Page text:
Several studies have demonstrated an association between high calcium scores and heart disease and the potential benefits of CT CAC in determining an individual's risk of cardiac conditions. As a result, the American Heart Association (AHA) and the American College of Cardiology (ACC) have framed their most recent guidelines to support the use of CT CAC testing for adults at risk of developing atherosclerotic heart disease.
Still, the U.S. Preventive Services Task Force (USPSTF) has maintained the position that more evidence demonstrating the benefits of nontraditional risk factors, including CT CAC, is required before such factors can be recommended for routine clinical use.
Thus, the current study seeks to provide further backing for the use of CT CAC in identifying people with the greatest risk of developing cardiovascular disease who might benefit from more aggressive preventive therapy, first author Dr. Michael Miedema of the Minneapolis Heart Institute Foundation and colleagues noted.
The researchers focused their investigation on 22,346 adults between the ages of 30 and 49 who underwent a CT CAC exam as part of the U.S. CAC Consortium study and tracked the health status of the individuals for an average of 12.7 years. Approximately 34% of the middle-aged adults had some amount of calcium on their baseline CT CAC scan, with 7.2% having CT CAC scores of at least 100 Agatston units (AU).
At the end of the roughly 12-year period, the group found that 67.5% of all deaths related to coronary artery disease occurred in individuals with a positive baseline CT CAC score. The team also found that individuals with a calcium score greater than 100 AU were significantly more likely than those with a score of 0 to be affected by the five traditional risk factors: hypertension, hyperlipidemia, smoking history, family history of coronary artery disease, and diabetes.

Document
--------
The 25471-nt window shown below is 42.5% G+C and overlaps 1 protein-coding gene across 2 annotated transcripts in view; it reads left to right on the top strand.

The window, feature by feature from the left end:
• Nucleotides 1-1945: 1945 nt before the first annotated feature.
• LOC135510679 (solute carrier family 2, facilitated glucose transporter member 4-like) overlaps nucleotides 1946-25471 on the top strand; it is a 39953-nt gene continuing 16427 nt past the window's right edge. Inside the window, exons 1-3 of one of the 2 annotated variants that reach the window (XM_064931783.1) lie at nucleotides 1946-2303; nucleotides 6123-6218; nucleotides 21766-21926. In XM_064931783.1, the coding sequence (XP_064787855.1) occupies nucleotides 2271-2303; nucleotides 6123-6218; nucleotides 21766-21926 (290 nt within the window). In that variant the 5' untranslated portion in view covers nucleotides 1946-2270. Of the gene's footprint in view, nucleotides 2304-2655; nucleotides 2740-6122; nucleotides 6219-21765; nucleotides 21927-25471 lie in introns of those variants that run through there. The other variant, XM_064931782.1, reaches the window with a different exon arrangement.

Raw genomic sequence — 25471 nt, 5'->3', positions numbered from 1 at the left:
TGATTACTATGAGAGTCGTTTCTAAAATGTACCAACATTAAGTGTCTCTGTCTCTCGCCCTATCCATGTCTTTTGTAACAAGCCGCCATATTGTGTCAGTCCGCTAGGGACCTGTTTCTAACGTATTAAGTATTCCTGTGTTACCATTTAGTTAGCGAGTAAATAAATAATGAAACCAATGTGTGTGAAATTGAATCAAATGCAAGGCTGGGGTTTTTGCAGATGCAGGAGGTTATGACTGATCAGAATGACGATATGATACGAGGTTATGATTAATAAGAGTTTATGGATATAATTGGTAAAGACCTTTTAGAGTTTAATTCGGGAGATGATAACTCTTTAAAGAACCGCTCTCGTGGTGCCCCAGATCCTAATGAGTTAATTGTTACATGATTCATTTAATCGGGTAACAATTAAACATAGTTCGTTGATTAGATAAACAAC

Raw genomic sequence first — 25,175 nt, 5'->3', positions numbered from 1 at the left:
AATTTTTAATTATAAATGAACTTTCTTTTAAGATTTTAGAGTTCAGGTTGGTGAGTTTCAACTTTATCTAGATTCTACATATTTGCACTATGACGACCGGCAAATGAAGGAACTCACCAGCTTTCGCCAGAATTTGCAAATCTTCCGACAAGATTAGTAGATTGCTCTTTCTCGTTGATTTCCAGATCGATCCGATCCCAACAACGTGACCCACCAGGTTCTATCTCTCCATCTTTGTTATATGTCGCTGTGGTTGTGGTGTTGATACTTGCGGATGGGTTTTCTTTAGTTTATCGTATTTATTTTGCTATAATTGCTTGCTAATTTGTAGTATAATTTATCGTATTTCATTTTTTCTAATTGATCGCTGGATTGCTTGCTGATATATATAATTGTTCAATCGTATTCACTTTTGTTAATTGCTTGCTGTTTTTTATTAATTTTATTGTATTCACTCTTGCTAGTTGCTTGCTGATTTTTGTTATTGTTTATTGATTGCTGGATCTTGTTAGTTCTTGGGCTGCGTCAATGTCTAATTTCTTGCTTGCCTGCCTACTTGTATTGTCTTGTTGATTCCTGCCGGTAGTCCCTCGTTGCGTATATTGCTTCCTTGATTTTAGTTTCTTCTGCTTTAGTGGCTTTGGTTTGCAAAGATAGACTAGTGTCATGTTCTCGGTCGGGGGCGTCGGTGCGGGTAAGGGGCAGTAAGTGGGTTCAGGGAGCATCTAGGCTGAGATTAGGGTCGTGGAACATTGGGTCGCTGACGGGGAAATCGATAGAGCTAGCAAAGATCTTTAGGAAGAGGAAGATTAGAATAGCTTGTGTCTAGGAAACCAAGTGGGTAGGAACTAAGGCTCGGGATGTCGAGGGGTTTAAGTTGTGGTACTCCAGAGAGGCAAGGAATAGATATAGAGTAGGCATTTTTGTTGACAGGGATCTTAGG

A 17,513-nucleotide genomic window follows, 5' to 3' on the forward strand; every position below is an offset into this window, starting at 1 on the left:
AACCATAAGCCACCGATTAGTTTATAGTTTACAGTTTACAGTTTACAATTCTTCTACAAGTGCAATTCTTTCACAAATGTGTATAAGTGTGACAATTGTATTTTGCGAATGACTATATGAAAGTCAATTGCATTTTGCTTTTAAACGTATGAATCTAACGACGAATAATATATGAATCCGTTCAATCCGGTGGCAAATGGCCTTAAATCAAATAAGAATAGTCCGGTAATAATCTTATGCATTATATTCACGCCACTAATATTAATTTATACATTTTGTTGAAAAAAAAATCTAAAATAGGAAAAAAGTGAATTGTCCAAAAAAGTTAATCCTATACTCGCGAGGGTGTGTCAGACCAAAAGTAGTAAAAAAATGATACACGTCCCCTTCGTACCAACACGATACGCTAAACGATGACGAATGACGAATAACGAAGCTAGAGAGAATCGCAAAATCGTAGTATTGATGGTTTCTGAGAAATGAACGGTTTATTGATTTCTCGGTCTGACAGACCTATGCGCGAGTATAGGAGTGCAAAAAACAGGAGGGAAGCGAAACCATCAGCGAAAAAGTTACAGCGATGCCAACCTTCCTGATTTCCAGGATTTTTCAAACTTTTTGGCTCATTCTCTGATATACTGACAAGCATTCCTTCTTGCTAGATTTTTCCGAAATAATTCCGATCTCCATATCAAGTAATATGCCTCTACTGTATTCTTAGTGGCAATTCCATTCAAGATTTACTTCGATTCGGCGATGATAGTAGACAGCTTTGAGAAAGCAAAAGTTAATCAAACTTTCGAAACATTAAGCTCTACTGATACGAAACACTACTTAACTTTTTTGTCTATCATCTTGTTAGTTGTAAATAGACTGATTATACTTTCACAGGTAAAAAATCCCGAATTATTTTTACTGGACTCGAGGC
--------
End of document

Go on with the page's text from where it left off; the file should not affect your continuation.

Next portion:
Overall, the researchers noted a considerably higher rate of mortality due to coronary artery disease, cardiovascular disease, and all causes among individuals with a CT CAC score of at least 1 AU, compared with individuals who had a score of 0. These mortality rates were even higher for those with a score greater than 100 AU.
The differences between the positive scores and a score of 0 were statistically significant (p < 0.001).
|Effect of varying CT CAC scores on mortality rates for middle-aged adults
|Rate per 1,000 person-years
||CT CAC score = 0
||CT CAC score = 1 to 100
||CT CAC score > 100
|Coronary artery disease-related death
|Cardiovascular disease-related death
After adjusting for traditional risk factors, the researchers calculated that individuals with a CT CAC score exceeding 100 AU had a fivefold increase in risk of mortality from coronary artery disease and a threefold increase from cardiovascular disease, compared with those who had a score of 0.
"The high prevalence of premature coronary atherosclerosis in this sample of younger adults highlights the need to increase focus on the importance of adopting healthy lifestyle behaviors early in life," the authors wrote. "In addition, these findings suggest that CAC testing could potentially be considered for further risk stratification in select young adults with elevated cardiovascular risk."
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